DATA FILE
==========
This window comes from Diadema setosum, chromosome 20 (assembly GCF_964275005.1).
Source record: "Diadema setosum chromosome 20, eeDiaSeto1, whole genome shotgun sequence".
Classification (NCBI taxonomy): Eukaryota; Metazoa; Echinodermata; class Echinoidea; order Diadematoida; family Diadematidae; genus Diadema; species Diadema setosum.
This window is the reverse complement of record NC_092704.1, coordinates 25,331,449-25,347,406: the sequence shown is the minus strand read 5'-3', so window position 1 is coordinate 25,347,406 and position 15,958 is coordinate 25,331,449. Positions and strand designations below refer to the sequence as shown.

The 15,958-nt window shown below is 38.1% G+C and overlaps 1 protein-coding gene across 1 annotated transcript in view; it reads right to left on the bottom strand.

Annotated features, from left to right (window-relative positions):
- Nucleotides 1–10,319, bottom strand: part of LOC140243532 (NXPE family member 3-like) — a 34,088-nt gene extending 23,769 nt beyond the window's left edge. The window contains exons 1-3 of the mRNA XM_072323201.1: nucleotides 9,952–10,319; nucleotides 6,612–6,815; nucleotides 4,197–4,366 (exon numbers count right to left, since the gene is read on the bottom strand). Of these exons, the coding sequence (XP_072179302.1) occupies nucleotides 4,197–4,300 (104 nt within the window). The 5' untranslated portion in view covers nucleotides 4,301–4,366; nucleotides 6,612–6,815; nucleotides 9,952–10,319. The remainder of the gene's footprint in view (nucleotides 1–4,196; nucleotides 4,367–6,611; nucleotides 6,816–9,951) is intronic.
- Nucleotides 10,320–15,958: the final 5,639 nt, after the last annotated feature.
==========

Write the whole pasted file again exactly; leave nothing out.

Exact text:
This window comes from Diadema setosum, chromosome 20 (assembly GCF_964275005.1).
Source record: "Diadema setosum chromosome 20, eeDiaSeto1, whole genome shotgun sequence".
Classification (NCBI taxonomy): Eukaryota; Metazoa; Echinodermata; class Echinoidea; order Diadematoida; family Diadematidae; genus Diadema; species Diadema setosum.
This window is the reverse complement of record NC_092704.1, coordinates 25,331,449-25,347,406: the sequence shown is the minus strand read 5'-3', so window position 1 is coordinate 25,347,406 and position 15,958 is coordinate 25,331,449. Positions and strand designations below refer to the sequence as shown.

The 15,958-nt window shown below is 38.1% G+C and overlaps 1 protein-coding gene across 1 annotated transcript in view; it reads right to left on the bottom strand.

Annotated features, from left to right (window-relative positions):
- Nucleotides 1–10,319, bottom strand: part of LOC140243532 (NXPE family member 3-like) — a 34,088-nt gene extending 23,769 nt beyond the window's left edge. The window contains exons 1-3 of the mRNA XM_072323201.1: nucleotides 9,952–10,319; nucleotides 6,612–6,815; nucleotides 4,197–4,366 (exon numbers count right to left, since the gene is read on the bottom strand). Of these exons, the coding sequence (XP_072179302.1) occupies nucleotides 4,197–4,300 (104 nt within the window). The 5' untranslated portion in view covers nucleotides 4,301–4,366; nucleotides 6,612–6,815; nucleotides 9,952–10,319. The remainder of the gene's footprint in view (nucleotides 1–4,196; nucleotides 4,367–6,611; nucleotides 6,816–9,951) is intronic.
- Nucleotides 10,320–15,958: the final 5,639 nt, after the last annotated feature.